Differences Between Intel Core i3, i5 and i7 CPUs

Differences Between Intel Core i3, i5 and i7 CPUs

Posted by Rick Culleton on Jun 10, 2017

When Intel changed the naming scheme of it’s CPUs they altered the way the consumers thought of processor performance. Prior to Core i3, i5 and i7 CPUs, folks tended to think clock speed or frequency was everything. While clock speed is still published today, there are many factors that determine a CPU’s strength.

Most important is how many cores your CPU has. Core i3 processors have 2 cores while Core i5 and i7 CPUs have 4 cores. I know what you are thinking. ‘Isn’t a Core i3 CPU really just a renamed Core 2 Duo?” Yep, pretty much. An i3 CPU is built on the same principle as the old Core 2 Duo processors, only with hyper-threading (see below). But if you are just answering your email and surfing the web, that may be all you need.

More GHz does not always mean more power. Think of the clock speed as the heart rate of the processor. A Core i3 CPU may have a higher clock speed or heart rate than an i7. And a hummingbird has a heart rate 40 times that of an elephant. But there is no question that an elephant is more powerful than a hummingbird and that an i7 CPU (of the same generation) is more powerful than an i3 CPU. But if you raise the elephant’s heart rate from 30 to 35 you will get more performance with more GHz (see TurboBoost below).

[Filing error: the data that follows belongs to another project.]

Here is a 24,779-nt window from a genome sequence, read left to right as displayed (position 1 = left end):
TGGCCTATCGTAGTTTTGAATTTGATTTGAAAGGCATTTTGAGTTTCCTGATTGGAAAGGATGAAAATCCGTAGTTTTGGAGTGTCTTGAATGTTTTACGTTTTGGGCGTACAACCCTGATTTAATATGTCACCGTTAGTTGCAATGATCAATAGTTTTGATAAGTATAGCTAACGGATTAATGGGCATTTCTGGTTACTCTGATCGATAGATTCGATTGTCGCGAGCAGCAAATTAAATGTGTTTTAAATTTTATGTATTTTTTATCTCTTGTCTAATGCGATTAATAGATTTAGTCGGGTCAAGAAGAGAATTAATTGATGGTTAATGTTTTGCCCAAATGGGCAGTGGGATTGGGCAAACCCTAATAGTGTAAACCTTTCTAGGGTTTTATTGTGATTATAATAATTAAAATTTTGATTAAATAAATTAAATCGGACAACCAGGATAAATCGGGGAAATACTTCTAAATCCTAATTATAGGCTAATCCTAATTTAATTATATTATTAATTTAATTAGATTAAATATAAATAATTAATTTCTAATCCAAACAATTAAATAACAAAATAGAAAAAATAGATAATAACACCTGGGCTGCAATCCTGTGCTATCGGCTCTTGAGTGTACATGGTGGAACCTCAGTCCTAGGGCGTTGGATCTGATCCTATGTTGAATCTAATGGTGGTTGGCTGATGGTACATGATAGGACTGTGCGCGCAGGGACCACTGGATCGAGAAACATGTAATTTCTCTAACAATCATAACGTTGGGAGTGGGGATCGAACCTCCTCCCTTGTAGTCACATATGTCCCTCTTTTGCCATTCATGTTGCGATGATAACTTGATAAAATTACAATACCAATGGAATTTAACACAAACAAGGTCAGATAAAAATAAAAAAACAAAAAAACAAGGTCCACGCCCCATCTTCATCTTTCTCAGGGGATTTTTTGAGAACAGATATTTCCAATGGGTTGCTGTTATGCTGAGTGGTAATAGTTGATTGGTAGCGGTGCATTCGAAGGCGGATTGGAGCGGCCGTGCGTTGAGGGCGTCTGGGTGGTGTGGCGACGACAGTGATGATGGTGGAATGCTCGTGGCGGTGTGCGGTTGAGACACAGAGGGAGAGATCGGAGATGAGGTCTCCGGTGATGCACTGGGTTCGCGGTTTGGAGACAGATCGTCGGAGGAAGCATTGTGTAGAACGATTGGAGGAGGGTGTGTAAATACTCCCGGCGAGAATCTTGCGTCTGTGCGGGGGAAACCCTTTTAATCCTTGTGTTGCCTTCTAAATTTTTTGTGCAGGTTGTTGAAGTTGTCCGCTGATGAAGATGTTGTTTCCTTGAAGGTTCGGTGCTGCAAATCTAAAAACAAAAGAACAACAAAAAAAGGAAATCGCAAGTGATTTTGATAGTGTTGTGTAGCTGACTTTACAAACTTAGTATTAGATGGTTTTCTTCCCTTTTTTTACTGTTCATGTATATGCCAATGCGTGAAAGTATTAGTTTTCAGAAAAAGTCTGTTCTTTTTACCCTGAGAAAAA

CACHE matters. CACHE is very fast memory placed directly on the CPU. It allows small amounts of commonly used data to be readily available. This prevents the CPU from doing extra work (saving energy) and gets the needed data to the user more quickly. Typically, a Core i5 CPU has 50% more CACHE than an i3 CPU and an i7 has double the CACHE of the i3. In the world of CPUs, CACHE is King.  

Hyper-threading is faking it. Hyper-threading will allow your Core i3 CPU to trick Windows into thinking you have a quad core processor when you don’t. Years ago we would have to put a Pentium 166MHz MMX CPU into a motherboard temporarily in order to load some applications (PowerDVD comes to mind). That was because these applications were looking for MMX architecture. Once we were done with the install we could replace the customer’s CPU and they could watch movies on their computer. Intel has done the work for us this time and will trick the computer into believing it has what is needed to get the job done. It’s like putting a V8 emblem on your Chevy Spark. You may fool a few people, but you won’t win the race.

Turboboost (Not to be confused with the old turbo button on your 486DX2 66) is like giving that elephant a shot of adrenaline. It’s still the same elephant but for a little while he/she is burning more calories and running just a little faster. Intel defines Turboboost as ‘dynamic overclocking”. I can live with that. Any of you remember turning turbo off of your 486DX2 machine so you could play Frogger without the frog leaping across the road all at once and inevitably being squashed by a semi? Or am I just dating myself?

Rick Culleton 


Discount Electronics